Nelson Mandela

Detecting the Scam



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Obama, Osama and Trump — And Nelson Mandela's Ghost

(May 7, 2011)


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Common Sense:
the subway test (part 1)

Here’s the question: Can you be a victim of a scam if you knew or should have known about the lie the scammers sold you? Can you pass the Subway Test?

Here’s the test:

RolexSomeone approaches you in a subway and offers you a Rolex. It looks like a Rolex, but it doesn’t feel like one. It is as light as a feather—quite unlike the Rolex watches that are sold for thousands of dollars in the stores. For you, you are told, the price is $50. Although neither of you actually mouth the words, you each know its fake.

Here’s the question: If you buy it, are you the victim of a scam? And can you later really claim outrage and surprise about what occurred?

The answer to both questions is “no”—you simply bought a fake Ken LayRolex. End of story…

In researching some of the larger more outrageous recent scams, it is almost impossible to believe that some of our finest and brightest didn’t recognize the lies. Enron’s Ken Lay and Jeff Skilling, for example, tried to make the case that they had no idea what was happening on their watch. They claimed they had no knowledge of the very schemes they hatched with Andrew Fastow, their CFO. They blamed anyone they could think of from their lawyers, accountants, Andrew Fastow and their other colleagues, on the one hand, to the financial media, on the other. These former darlings of Wall Street put forward a novel “I-am-an-idiot” defense in their criminal trials. Fortunately, sanity prevailed. Their juries didn’t buy it. …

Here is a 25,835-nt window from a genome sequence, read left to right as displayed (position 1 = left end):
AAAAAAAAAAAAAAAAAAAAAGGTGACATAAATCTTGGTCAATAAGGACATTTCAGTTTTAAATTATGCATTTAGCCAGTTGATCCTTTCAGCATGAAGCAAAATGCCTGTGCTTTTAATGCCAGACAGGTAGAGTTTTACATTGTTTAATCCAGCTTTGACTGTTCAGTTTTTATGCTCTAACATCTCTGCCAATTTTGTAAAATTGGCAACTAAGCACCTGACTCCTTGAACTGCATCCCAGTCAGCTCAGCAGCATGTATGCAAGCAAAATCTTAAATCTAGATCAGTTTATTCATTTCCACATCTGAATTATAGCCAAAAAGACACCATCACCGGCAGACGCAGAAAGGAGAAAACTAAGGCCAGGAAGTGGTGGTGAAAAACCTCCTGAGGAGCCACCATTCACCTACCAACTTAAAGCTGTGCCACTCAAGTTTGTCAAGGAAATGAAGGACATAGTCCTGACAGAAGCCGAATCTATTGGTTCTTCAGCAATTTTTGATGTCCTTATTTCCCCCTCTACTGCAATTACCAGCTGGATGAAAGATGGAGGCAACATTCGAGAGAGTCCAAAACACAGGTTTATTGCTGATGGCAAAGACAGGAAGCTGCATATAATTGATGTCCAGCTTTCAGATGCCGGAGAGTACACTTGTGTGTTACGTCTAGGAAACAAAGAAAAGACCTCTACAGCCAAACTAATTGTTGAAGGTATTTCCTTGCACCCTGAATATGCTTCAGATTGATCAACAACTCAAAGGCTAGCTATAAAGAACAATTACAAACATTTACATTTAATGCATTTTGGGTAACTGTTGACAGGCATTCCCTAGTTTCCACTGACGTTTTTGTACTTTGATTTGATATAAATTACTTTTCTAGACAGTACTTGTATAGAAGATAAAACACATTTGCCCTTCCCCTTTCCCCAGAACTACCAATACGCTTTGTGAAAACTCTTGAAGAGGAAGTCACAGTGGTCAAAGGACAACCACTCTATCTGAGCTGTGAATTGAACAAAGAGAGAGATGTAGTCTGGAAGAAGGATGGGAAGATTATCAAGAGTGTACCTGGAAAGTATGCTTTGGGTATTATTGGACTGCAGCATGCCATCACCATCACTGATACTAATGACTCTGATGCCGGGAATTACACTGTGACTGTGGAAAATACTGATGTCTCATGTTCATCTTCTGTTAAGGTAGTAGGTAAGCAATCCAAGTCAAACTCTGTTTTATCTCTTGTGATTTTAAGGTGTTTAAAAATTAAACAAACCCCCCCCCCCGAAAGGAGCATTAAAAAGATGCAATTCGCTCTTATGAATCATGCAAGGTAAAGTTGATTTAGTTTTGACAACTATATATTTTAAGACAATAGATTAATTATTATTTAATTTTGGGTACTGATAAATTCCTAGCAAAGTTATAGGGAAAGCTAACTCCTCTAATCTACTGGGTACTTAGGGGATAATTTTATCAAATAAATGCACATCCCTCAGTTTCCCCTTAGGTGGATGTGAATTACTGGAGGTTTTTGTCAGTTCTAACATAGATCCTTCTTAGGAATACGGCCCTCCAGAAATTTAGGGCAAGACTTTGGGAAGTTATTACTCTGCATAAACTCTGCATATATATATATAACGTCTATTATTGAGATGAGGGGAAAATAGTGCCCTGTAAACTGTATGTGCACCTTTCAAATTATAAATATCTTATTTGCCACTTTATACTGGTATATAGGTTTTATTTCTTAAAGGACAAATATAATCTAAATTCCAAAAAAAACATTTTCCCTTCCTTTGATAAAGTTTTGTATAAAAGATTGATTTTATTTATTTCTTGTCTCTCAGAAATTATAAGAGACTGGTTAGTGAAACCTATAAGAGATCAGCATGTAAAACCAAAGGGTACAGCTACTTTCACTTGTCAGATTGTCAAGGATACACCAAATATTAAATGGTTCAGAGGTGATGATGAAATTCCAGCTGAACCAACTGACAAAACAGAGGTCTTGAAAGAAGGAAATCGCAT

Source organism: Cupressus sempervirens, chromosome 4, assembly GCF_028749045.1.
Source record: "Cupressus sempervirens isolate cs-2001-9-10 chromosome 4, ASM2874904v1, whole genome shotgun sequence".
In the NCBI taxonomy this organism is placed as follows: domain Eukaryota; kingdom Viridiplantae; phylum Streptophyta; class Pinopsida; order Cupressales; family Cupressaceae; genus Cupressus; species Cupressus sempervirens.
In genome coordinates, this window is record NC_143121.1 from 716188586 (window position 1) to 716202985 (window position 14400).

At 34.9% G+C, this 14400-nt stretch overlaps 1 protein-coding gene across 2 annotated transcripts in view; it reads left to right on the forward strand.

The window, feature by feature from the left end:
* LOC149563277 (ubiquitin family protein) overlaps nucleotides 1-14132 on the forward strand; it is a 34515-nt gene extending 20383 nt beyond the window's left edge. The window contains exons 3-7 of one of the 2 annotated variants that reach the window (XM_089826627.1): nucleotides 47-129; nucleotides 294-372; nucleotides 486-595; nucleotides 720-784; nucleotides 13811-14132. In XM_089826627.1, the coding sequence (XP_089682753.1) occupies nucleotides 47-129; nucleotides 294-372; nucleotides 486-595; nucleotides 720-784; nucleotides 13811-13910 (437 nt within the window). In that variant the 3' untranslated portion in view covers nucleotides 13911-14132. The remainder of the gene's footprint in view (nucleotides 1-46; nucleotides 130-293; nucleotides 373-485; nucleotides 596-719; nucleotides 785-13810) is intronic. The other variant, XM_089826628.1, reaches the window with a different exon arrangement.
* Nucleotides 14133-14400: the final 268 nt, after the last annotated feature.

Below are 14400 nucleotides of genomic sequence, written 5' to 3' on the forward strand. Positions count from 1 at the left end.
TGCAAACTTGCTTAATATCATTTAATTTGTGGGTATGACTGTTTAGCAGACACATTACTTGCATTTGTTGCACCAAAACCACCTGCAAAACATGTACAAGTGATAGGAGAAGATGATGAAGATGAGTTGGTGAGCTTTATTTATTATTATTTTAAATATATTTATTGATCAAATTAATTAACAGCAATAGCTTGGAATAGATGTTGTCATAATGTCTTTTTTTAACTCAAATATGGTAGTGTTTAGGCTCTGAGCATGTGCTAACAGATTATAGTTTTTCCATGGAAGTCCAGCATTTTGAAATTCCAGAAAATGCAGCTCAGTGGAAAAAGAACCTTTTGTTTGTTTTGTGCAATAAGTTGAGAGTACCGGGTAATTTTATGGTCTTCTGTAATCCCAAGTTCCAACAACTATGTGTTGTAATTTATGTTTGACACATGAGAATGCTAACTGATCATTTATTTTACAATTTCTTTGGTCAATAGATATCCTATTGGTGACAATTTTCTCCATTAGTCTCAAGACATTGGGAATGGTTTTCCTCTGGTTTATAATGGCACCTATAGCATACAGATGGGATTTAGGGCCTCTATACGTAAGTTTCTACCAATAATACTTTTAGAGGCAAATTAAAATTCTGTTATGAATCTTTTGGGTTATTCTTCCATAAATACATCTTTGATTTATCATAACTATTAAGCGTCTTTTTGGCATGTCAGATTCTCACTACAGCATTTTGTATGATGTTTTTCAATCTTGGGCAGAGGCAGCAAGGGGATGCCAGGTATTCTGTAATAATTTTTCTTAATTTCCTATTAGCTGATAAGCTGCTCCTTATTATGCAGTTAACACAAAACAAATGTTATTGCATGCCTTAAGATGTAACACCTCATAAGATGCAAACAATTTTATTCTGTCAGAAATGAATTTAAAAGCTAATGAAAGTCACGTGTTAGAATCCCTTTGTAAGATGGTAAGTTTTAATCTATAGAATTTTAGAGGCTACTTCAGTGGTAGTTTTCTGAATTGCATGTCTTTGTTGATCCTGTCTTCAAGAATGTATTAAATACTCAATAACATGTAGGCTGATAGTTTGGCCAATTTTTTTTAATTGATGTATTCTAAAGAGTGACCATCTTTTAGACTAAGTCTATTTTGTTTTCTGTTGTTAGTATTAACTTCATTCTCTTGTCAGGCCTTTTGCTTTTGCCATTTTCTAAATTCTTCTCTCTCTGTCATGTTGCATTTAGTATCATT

In the Bernie Madoff saga, if any student enrolled in any business school in any part of the world was to claim to his professor that he could offer investors a consistent rate of return year in and year out for decades in good times and bad, he would be hooted out of class and would fail the course. MadoffRemarkably, this is precisely what Madoff claimed he could accomplish and did accomplish year in and year out for decades. He was the guy in the subway peddling the fake Rolex. And some of our very finest and brightest bought what he was selling. They claimed they had no idea it was fake. They claimed that they too were victims of his scam. Puleeez… All that happened was they bought a fake Rolex, knowing it was fake. They failed the Rolex test…

In late 2008, I bookmarked an article on Citigroup and the financial meltdown by Thomas Friedman. As I thought about the Rolex test, I thought about his article, which is well worth reading. In discussing the financial meltdown in general and Citigroup in particular, he described how our finest, brightest and best-paid bankers were either “over-rated dopes who had no idea what they were selling, or greedy cynics who did know and turned a blind eye.” Sounds awfully like the guy in the subway who bought that Rolex…

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